dag

Tag: dag

Portable Smart Contracts

2018-11-21T08:10:47+00:00September 28th, 2018|Categories: consensus, dag, JSONata, programming|Tags: , , , , |

Why Smart ContractsSmart Contacts are the force that mediates the blockchain. They are the entry point to the blockchain — how to get value and processes on to a blockchain.What processes should be transferred to a blockchain? Certainly any process that needs accountability, trust or agreement between parties, or transfers value, or creates value. Note that this includes many processes that haven't been digitized [...]

The Rekoner Computational DAG

2018-09-28T05:02:43+00:00August 29th, 2018|Categories: coin, consensus, dag, intro, programming|Tags: , , , |

The Computational DAG (directed acyclic graph) directly mimics the programming model, using several innovations to create an unforgeable, persistent, and verifiable history of Contract execution. The DAG consists of Contracts, Actions, States, Inputs, Outputs, Signatures, and Coins. Object Keys and Object Hashes Object keys and object hashes form a unique linking structure in the DAG. Each object has a unique key. Some of the [...]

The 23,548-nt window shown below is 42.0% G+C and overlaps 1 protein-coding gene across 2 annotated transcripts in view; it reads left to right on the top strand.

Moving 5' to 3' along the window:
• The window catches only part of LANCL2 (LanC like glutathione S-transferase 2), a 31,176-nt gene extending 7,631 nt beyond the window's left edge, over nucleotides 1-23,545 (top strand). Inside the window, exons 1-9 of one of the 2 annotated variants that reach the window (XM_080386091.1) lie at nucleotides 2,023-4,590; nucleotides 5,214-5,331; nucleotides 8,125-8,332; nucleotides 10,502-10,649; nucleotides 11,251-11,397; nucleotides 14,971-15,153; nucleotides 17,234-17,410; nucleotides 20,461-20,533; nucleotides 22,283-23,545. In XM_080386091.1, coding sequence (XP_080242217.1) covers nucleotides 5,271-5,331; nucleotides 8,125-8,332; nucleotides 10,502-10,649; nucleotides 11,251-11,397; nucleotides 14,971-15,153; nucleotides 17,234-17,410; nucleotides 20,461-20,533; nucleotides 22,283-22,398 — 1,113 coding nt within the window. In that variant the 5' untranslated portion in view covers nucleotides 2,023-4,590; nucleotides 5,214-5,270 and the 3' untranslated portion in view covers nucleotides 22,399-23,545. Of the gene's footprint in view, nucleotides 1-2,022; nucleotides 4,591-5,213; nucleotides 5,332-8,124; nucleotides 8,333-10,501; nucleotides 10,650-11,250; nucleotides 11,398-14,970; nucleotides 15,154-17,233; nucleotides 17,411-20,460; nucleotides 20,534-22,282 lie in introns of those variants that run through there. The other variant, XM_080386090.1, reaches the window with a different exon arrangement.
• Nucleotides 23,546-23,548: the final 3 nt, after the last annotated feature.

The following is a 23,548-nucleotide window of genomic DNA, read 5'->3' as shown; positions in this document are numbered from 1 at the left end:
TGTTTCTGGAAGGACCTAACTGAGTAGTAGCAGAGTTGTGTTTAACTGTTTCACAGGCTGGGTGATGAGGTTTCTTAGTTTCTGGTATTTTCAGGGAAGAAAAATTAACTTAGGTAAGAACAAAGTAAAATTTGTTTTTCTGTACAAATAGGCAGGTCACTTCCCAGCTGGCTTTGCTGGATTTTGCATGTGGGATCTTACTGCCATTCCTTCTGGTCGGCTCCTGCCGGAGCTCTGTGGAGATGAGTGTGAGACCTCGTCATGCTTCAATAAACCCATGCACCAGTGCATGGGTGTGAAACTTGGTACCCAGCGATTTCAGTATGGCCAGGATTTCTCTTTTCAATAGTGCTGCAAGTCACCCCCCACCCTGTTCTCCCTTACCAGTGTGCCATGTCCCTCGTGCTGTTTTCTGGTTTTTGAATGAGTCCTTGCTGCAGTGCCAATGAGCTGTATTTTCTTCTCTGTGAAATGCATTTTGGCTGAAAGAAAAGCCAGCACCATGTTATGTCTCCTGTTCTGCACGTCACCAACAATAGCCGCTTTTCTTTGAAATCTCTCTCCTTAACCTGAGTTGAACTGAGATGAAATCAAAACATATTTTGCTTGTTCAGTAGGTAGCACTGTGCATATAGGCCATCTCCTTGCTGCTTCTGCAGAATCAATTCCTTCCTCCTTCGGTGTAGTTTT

The Rekoner Programming Model

2018-09-26T03:36:34+00:00August 29th, 2018|Categories: coin, dag, intro, programming|Tags: , , , , , , , |

The Rekoner uses a simple, elegant, and powerful programming model. All objects in the Rekoner are represented as JSON documents, and the JSONata query and transformation language (restricted, see below) is used for data transformations. First, some terms: Ledgers are key pairs and represent accounts. Templates are a set of Reducers, which are named bits of JSONata code that execute the contract logic. Coins [...]

Introducing The Rekoner

2018-11-21T08:12:44+00:00August 29th, 2018|Categories: coin, consensus, dag, intro, programming|Tags: , , , |

Smart Contract platforms (like Ethereum) offer a powerful new way to build decentralized blockchain based applications. But, there are several major problems that exist which prevent wide adoption of these systems: The programming models are complex and difficult to reason about. It's difficult (or impossible) to verify that programs are correct. It's very costly to develop and run Smart Contracts on existing systems. The [...]